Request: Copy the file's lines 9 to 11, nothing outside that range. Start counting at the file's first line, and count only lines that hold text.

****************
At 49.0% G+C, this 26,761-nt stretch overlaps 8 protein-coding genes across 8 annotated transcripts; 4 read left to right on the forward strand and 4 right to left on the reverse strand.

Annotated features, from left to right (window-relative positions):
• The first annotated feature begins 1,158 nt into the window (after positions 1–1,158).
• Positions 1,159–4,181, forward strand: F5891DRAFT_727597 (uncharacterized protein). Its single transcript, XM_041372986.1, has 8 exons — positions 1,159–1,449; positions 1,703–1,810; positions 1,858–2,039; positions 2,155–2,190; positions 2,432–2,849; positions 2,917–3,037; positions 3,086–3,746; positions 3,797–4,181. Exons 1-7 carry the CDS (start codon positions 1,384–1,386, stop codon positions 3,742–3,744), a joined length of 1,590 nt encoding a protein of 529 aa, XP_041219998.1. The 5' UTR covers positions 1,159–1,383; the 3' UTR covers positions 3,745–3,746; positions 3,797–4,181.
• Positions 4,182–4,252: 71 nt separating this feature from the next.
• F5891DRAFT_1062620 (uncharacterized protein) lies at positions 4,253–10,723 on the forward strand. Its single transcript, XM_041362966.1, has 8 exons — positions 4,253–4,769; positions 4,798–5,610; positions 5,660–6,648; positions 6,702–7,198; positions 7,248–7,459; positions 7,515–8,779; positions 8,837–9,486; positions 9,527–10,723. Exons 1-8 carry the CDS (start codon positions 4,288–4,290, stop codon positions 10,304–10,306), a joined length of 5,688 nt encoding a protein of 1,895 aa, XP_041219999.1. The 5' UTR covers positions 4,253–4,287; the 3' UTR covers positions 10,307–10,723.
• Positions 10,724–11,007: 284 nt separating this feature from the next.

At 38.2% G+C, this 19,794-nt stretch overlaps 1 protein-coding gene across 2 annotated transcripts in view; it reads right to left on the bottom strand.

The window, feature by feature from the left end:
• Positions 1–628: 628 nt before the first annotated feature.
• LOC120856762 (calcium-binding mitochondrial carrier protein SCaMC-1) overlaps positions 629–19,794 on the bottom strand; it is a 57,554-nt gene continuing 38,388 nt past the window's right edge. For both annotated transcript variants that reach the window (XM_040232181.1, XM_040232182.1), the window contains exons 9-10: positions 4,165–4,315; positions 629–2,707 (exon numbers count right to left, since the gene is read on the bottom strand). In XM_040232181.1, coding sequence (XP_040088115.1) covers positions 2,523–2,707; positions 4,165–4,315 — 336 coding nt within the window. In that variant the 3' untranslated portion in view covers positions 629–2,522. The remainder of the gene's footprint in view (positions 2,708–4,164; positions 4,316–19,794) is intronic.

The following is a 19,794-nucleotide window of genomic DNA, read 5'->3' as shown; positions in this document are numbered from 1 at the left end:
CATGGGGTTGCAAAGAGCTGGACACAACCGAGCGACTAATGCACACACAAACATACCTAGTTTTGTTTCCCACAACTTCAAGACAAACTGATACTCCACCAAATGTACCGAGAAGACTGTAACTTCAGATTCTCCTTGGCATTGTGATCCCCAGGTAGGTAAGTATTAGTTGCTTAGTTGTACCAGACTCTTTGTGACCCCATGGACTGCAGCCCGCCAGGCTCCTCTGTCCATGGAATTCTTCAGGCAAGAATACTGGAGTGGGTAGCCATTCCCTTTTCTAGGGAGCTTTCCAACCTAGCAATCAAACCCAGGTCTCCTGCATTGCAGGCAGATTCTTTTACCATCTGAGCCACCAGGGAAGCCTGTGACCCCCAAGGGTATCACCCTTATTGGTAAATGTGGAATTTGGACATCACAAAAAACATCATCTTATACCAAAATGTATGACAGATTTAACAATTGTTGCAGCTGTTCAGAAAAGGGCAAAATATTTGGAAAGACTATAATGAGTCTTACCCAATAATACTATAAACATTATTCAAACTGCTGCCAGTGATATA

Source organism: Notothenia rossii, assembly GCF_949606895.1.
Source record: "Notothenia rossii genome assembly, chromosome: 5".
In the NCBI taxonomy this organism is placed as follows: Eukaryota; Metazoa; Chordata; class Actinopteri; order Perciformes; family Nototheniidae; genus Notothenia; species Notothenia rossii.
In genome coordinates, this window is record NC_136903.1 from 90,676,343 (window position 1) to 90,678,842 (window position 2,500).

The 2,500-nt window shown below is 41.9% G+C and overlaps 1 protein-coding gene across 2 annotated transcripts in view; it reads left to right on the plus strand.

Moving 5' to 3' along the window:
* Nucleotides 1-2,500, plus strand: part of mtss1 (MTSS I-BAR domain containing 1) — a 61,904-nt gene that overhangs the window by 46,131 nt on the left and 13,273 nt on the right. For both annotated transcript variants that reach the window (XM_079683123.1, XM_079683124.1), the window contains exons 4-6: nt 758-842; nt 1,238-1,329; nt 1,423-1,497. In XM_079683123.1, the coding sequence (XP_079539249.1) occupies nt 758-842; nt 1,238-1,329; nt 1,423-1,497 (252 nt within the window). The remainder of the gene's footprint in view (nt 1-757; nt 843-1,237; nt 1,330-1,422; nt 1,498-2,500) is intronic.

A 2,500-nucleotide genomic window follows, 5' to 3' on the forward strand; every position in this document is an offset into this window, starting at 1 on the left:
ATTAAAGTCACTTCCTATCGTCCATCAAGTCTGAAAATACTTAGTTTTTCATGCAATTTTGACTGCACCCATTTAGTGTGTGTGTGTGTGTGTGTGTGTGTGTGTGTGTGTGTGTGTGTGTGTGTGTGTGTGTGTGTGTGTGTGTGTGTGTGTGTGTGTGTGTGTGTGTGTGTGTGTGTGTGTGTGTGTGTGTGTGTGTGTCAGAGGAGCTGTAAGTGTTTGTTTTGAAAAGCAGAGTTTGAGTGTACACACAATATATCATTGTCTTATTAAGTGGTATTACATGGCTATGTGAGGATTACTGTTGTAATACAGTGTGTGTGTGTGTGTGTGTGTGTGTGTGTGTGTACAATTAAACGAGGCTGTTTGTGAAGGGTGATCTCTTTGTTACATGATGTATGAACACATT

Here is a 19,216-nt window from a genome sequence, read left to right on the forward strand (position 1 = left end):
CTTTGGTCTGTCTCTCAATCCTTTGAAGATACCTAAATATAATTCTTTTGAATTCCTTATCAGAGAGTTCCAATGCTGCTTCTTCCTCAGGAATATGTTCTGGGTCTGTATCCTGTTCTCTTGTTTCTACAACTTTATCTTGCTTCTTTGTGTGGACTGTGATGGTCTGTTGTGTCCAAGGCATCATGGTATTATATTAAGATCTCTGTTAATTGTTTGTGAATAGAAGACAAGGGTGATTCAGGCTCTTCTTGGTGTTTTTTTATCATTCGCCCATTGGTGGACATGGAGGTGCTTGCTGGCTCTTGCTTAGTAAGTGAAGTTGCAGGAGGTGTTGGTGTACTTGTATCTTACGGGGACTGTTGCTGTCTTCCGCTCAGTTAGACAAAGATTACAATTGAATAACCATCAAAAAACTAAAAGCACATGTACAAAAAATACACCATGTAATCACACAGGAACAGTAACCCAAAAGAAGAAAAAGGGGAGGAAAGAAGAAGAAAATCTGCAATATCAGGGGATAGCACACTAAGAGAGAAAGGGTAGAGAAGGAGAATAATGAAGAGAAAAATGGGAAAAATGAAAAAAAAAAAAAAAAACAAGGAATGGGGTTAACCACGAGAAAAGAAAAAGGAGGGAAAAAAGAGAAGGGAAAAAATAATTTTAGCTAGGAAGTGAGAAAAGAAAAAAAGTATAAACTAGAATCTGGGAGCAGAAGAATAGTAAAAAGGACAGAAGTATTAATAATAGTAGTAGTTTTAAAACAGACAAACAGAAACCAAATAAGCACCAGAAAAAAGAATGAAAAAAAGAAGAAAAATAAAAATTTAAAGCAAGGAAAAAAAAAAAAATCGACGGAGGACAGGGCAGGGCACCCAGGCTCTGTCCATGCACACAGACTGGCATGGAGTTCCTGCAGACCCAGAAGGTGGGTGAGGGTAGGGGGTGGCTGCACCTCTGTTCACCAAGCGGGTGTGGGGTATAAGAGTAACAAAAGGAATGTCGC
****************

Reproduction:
The window, feature by feature from the left end:
• Positions 1–628: 628 nt before the first annotated feature.
• LOC120856762 (calcium-binding mitochondrial carrier protein SCaMC-1) overlaps positions 629–19,794 on the bottom strand; it is a 57,554-nt gene continuing 38,388 nt past the window's right edge. For both annotated transcript variants that reach the window (XM_040232181.1, XM_040232182.1), the window contains exons 9-10: positions 4,165–4,315; positions 629–2,707 (exon numbers count right to left, since the gene is read on the bottom strand). In XM_040232181.1, coding sequence (XP_040088115.1) covers positions 2,523–2,707; positions 4,165–4,315 — 336 coding nt within the window. In that variant the 3' untranslated portion in view covers positions 629–2,522. The remainder of the gene's footprint in view (positions 2,708–4,164; positions 4,316–19,794) is intronic.